The National Assembly had in passing the 2013 budget barred SEC from utilising its funds with Oteh as DG. The action of the National Assembly followed the report of the House of Representatives committee on capital markets which affirmed that Oteh did not have the minimum requirements to hold the position of DG.

Oteh had on her part before the submission of the report levelled allegations of corruption against the leadership of the house committee on capital market. Mr. Herman Hembe, the erstwhile chairman of the committee and his former deputy, Ifeanyi Azubogu are presently standing trial for allegedly collecting estacode from SEC for travels that they didn’t go on.

While the leadership at the meeting with the president immediately refused his entreaty to revisit the matter of Oteh and the benchmark, they had, however, promised to pass on his message for a revision of some portion of the funding provisions of the budget.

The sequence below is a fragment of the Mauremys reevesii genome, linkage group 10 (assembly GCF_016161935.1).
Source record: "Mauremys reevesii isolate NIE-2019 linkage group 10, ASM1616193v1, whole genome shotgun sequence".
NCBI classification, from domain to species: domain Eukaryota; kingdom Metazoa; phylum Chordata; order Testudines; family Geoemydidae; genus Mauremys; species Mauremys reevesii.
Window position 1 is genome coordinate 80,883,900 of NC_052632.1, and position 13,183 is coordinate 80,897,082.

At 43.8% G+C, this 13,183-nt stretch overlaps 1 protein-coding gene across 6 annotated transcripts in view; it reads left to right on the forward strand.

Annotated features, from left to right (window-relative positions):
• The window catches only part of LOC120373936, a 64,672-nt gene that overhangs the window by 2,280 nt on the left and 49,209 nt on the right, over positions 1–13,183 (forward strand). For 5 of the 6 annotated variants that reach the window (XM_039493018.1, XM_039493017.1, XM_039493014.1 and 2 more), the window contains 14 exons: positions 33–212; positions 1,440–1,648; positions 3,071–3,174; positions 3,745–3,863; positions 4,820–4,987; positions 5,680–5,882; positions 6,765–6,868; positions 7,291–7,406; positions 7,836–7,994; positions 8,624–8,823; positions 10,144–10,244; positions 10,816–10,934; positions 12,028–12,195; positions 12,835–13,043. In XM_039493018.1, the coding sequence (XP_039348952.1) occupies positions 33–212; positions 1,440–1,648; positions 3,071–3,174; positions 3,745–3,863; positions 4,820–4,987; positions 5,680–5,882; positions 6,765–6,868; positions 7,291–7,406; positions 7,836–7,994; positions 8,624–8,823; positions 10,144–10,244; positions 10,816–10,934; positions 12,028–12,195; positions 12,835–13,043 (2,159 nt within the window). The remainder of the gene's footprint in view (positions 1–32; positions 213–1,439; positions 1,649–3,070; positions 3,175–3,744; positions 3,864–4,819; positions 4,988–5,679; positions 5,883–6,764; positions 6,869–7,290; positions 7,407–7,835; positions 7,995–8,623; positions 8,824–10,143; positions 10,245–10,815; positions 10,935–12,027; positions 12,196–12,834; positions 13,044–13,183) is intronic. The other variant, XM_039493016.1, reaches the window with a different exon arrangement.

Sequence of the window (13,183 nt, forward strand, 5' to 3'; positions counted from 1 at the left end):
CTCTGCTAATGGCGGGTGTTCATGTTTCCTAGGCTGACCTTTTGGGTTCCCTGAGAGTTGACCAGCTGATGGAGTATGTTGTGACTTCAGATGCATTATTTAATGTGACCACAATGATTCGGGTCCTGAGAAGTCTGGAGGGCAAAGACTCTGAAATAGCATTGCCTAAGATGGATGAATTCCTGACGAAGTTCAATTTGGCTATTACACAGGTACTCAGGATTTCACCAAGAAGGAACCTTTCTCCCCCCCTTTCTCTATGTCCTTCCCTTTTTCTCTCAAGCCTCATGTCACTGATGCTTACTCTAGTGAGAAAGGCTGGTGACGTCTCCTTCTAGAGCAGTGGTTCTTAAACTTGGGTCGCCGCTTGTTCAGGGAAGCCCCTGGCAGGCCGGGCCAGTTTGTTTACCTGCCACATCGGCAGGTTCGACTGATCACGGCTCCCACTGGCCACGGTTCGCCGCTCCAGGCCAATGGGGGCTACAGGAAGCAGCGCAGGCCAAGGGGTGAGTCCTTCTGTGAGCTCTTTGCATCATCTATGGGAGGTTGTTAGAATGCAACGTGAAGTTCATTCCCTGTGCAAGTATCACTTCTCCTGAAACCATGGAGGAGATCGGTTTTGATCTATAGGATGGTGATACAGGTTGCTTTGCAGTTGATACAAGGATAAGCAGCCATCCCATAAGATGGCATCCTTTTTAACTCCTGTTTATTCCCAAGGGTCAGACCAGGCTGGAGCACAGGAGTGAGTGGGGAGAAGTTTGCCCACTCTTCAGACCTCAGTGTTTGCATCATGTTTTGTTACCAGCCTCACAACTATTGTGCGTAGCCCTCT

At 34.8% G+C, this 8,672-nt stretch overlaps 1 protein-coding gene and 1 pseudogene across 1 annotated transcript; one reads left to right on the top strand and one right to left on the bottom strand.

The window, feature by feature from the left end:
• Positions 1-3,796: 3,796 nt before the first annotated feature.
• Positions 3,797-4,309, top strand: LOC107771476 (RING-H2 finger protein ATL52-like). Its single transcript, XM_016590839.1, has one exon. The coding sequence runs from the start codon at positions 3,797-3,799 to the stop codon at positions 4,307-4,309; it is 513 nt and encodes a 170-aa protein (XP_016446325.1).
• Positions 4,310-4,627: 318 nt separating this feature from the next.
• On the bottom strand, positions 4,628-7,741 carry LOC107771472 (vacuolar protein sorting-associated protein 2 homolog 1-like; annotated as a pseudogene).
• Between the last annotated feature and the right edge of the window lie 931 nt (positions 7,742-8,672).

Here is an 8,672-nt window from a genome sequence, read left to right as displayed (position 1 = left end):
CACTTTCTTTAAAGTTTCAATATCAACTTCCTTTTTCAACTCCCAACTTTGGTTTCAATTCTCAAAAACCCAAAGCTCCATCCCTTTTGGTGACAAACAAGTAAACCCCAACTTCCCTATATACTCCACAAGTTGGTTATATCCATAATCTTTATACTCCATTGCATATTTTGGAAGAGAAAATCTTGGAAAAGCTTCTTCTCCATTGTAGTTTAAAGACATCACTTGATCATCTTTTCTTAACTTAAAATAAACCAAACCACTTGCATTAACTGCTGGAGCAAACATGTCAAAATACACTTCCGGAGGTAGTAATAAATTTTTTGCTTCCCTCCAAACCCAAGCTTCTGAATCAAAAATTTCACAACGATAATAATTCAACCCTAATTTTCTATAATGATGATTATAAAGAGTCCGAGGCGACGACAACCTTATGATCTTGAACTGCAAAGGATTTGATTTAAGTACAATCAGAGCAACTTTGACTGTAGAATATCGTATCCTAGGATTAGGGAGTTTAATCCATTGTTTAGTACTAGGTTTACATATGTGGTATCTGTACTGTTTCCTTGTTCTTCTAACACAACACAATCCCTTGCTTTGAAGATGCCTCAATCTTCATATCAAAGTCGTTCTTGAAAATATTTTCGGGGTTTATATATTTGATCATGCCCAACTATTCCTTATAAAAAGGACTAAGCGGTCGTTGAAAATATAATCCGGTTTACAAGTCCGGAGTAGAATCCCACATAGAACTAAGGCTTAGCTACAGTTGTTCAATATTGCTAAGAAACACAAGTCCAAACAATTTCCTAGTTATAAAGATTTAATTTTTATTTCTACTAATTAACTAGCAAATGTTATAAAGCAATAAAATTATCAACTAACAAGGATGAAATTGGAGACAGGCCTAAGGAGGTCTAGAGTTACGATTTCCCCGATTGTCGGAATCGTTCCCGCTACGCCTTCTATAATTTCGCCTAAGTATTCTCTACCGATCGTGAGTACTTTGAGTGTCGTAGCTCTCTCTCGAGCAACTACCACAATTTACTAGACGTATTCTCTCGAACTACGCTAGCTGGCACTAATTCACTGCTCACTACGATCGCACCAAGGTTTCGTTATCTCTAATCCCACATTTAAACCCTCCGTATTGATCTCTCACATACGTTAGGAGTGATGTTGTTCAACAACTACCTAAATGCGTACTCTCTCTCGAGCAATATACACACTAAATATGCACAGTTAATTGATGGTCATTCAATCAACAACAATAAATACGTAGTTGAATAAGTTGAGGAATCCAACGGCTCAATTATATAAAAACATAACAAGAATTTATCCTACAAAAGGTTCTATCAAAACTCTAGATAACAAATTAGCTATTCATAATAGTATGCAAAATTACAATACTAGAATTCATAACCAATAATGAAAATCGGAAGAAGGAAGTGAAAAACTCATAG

On returning the leadership of the two houses had passed on the president’s message to the legislators it was learnt as at last weekend were unyielding.

The legislators, Vanguard learnt at the weekend, are claiming that any alteration to the budget would amount to an amendment which they said should go through due process.

“Under what law can the budget be revisited after it has been passed and transmitted to the president?” one legislator familiar with the development asked at the weekend.

While some were hopeful that a way would be found around the issues, many are, however, not waiting for such.